I think very few of us really know what Paul meant by that phrase, “sorrowful but always rejoicing.”  I think it has to do with knowing the grace of God in pain in a way that we could never know in pleasure.  I think it has to do with crying out to God in our suffering and finding Jesus at our side, walking with us.  I think it has to do with being pushed to the max and still being able to say, “I have not forgotten your law.”  I think that is why the psalmist is in constant trouble.  God wants us to discover the same kind of enduring hope that he had. 

Verse 154:  “Defend my cause and redeem me; preserve my life according to your promise.” — We have often pointed out the two movements of faith seen in this psalm.  It is the downward flow of God’s truth to man and the upward flow of man’s response in prayer.  The Word is not merely a written treatise on how we should live, but a communion between a Living God and His needy child.  The Word and prayer are the two tracks upon which the walk with Christ is maintained.  We are invited to know God in a greater way and so we cry out for grace.  He answers and we are satisfied and not.  We want more.  So we go back to the Word and cry out for greater insight.  “Open our eyes that we may see the wonderful things in your law” (Psalm 119:18).

But there are other times we need to pray.  Those are the times when we are being attacked and know that we lack the resources to survive.  “Defend my cause and redeem me” we cry.  It is one thing to know God’s promise but it is another thing to appropriate what He has promised.  And God has so ordained that His promises become active in our lives through prayer.  If we say we believe in God’s promises and don’t pray, we are fooling ourselves.  Here is how one man expressed it:  “As prayer without faith is but beating the air, so trust without prayer is but a presumptuous bravado.  He that promises to give, and bids us to trust His promises, commands us to pray, and expects us to obey His commands.  He will give, but not without our asking.”  Why does He insist upon our prayers?  Psalm 50:15 provides the answer:  “Call upon me in the day of trouble; I will deliver you, and you will honor me.”  We come back to God’s great purpose for creation and redemption:  His own glory.  We pray and He delivers us.  We get the grace and He gets the glory. 

Verse 155: “Salvation is far from the wicked, for they do not seek out your decrees.” — Our appetite determines the passion of our heart.  The psalmist reminds us of the great separation that divides God’s family from the wicked.  To even use such a term as “wicked” in this day makes one feel uneasy.  It seems so judgmental and intolerant.  And yet, that is the language of the Bible.  Unbelievers have a knowledge of God, but they suppress that knowledge by their wickedness (Romans 1:18-19).  Psalm 1 makes the same clear distinction.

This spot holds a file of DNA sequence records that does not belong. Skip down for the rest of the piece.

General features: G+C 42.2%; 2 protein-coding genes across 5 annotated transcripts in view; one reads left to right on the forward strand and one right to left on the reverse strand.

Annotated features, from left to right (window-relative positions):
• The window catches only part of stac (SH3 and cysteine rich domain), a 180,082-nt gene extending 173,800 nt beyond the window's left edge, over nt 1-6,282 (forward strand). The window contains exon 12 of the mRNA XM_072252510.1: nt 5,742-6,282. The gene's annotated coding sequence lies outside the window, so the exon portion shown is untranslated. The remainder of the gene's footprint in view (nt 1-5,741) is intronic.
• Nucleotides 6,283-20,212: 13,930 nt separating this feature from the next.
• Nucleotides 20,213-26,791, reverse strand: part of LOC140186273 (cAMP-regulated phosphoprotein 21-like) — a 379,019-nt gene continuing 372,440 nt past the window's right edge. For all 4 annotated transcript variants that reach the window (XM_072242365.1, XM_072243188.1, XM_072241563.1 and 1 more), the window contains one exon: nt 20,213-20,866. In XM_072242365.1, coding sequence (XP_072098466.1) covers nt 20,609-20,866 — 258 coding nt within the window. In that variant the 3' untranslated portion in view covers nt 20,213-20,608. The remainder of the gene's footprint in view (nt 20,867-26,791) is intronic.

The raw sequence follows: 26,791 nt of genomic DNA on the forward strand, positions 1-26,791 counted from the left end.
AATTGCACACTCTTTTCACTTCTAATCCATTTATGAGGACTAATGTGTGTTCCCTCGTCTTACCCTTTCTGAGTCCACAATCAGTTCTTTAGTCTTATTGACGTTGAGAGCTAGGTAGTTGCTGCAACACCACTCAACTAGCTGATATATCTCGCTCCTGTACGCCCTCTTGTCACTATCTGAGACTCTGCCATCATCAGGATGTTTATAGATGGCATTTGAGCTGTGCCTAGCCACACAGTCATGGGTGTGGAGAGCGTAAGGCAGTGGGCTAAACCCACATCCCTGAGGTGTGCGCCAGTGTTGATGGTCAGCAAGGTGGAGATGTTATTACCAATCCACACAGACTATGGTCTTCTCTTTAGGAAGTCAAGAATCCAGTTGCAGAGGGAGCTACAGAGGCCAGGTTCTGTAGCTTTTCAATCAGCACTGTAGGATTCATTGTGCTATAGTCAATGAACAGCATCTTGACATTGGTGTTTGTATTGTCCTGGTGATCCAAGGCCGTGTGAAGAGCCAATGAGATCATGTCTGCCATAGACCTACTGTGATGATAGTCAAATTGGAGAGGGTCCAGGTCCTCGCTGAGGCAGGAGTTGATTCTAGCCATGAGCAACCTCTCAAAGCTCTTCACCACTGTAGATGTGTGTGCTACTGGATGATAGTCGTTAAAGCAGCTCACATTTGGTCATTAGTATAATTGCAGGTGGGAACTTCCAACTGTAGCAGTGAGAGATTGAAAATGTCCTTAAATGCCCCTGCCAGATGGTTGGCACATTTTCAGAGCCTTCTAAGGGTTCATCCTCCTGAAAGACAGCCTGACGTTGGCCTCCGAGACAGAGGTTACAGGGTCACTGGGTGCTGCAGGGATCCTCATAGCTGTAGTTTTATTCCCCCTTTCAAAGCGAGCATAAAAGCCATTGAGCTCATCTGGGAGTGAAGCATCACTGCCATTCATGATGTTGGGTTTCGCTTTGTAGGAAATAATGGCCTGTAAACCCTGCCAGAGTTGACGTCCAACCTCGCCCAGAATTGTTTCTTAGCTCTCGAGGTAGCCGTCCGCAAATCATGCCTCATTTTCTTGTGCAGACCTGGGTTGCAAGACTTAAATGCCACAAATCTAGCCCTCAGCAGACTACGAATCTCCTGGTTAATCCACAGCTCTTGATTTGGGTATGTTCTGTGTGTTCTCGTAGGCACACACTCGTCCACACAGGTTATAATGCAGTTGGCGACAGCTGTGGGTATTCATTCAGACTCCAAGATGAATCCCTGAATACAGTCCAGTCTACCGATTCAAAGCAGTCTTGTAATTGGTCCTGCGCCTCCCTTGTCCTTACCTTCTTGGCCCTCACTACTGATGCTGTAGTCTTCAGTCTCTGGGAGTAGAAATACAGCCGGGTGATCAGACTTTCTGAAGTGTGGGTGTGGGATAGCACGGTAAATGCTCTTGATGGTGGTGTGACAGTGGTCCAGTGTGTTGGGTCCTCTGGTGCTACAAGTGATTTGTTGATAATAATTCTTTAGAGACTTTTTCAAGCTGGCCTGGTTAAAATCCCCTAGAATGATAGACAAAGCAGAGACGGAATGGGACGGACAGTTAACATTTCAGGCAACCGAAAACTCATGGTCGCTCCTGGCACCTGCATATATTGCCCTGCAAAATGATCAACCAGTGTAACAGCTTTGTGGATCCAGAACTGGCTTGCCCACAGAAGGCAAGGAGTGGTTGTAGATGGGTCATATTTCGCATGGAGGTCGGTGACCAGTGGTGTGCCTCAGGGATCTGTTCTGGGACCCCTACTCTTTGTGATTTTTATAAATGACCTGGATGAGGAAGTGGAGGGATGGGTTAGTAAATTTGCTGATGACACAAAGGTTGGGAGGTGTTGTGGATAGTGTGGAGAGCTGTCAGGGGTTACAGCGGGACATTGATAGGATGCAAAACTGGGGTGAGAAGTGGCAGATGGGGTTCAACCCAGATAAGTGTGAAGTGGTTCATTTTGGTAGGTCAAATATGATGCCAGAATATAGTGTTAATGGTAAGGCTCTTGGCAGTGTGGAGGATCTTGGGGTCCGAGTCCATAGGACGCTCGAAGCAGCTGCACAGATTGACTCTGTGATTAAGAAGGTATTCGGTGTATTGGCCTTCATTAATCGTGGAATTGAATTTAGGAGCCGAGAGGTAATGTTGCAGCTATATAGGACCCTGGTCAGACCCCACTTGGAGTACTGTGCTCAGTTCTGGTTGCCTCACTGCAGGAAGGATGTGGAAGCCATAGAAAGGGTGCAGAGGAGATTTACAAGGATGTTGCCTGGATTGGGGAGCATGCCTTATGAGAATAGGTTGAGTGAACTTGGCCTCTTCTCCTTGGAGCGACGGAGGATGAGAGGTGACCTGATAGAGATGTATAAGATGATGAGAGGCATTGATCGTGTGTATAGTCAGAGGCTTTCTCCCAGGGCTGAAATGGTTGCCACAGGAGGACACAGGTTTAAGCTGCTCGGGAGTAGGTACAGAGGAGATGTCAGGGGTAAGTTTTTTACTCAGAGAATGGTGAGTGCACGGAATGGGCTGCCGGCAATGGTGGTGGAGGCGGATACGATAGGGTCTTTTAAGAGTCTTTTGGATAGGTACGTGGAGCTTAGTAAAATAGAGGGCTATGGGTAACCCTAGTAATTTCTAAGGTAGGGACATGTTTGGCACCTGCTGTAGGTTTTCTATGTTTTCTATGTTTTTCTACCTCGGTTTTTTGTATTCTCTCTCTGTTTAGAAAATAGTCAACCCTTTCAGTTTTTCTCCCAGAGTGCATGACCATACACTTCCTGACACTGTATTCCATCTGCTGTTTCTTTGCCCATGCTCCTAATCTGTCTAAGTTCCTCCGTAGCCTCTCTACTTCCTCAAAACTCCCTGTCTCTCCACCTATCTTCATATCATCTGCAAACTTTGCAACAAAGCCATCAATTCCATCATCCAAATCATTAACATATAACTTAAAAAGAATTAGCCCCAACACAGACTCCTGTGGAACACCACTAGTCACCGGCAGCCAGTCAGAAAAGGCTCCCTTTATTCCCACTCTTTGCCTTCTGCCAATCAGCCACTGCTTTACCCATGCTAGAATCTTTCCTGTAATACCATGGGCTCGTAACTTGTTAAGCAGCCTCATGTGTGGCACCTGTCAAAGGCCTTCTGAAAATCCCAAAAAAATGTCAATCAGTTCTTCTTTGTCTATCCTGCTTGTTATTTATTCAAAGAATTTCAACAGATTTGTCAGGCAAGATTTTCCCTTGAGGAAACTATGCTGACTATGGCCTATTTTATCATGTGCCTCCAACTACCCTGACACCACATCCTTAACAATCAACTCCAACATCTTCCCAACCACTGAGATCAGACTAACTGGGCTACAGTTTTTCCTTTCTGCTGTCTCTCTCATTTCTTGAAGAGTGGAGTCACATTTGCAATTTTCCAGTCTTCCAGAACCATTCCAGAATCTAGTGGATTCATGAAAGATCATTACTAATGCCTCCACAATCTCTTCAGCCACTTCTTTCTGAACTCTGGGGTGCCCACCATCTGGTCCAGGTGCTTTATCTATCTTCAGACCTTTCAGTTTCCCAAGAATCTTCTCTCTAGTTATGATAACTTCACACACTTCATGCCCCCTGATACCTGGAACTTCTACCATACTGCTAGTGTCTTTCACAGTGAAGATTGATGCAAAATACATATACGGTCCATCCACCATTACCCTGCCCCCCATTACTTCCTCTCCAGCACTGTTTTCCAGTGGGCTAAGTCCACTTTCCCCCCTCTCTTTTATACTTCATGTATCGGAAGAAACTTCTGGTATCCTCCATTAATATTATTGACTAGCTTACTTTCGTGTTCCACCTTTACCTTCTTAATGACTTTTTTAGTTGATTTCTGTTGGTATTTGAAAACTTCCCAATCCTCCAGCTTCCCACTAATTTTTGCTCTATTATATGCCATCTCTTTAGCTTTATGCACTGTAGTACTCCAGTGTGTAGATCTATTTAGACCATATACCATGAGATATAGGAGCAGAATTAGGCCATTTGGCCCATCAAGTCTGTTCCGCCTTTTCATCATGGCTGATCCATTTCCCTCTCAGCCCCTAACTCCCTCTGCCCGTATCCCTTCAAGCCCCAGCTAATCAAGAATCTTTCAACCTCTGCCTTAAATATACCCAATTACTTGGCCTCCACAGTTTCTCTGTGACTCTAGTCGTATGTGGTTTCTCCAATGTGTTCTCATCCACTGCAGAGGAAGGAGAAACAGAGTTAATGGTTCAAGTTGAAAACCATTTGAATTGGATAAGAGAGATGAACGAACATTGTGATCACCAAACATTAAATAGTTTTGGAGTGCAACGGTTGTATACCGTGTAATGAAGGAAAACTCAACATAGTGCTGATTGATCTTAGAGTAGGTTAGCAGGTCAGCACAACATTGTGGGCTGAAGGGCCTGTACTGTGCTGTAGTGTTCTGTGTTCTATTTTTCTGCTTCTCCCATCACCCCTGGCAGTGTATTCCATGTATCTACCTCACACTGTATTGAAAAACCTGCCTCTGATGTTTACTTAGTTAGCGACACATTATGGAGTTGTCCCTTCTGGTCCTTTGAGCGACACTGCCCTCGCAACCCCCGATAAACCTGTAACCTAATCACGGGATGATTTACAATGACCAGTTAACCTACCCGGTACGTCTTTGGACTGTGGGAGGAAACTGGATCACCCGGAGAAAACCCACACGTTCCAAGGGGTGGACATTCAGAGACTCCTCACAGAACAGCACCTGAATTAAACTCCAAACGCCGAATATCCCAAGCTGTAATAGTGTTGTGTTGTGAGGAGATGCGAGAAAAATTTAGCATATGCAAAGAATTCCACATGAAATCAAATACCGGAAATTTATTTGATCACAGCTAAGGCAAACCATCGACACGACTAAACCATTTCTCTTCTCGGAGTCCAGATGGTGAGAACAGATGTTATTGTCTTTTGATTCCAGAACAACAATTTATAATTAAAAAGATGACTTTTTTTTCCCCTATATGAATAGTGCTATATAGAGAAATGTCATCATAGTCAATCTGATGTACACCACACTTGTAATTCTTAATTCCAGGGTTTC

“Blessed is the man who does not walk in the counsel of the wicked, nor sit in the seat of the scornful … His delight is in the law of God and on its precepts he meditates day and night.”

The wicked do not delight in the law of God and so they do not delight in the decrees of God.  The end result is that they will not stand on the day of judgment, nor will sinners in the congregation of the saints; for God watches over the way of the righteous but the way of the wicked will perish. 

That truth should cause us to:  1) Be filled with thankfulness for the grace of God that would open our eyes so that we could see the glory of God in the face of Christ; 2) Be diligent in our witness to those family and friends who are outside of God’s blessing; 3) Judge ourselves as to the extent to which we really do delight in seeking out the decrees of God;  4) If we fall short here, ask God’s forgiveness for behaving like the wicked and ask Him to give us a new passion for His Word; 5) Commit ourselves to formulate and follow through on a plan to become disciples of God through the disciplined and prayerful study of His Word. 

Verse 156: “Your compassion is great, O LORD; preserve my life according to your laws.” — It is here that every one of us should rejoice.  We have a merciful and gracious God.  He knows we are weak and He delights in forgiving His repentant children.  When Moses asked to see God’s face, this is what he heard:  “The Lord, the Lord, the compassionate and gracious God, slow to anger, abounding in love and faithfulness, maintaining love to thousands, and forgiving wickedness, rebellion and sin” (Exodus 34:6-7).

And lest we miss that point, He repeats that same awesome truth seven more times in the Old Testament (Numbers 14:18; Deuteronomy 5:9-10; Psalm 86:15; Joel 2:13; Jonah 4:1; and Nehemiah 9:17).  Thank God that He has left no doubt as to His mercy.  If we still have doubts, look at the cross.  Don’t miss out on God’s grand invitation.  Confess your sin and receive forgiveness and cleansing (1 John 1:9).  Then, forget the past and give yourself fully to knowing Jesus your Lord and pleasing Him in every way.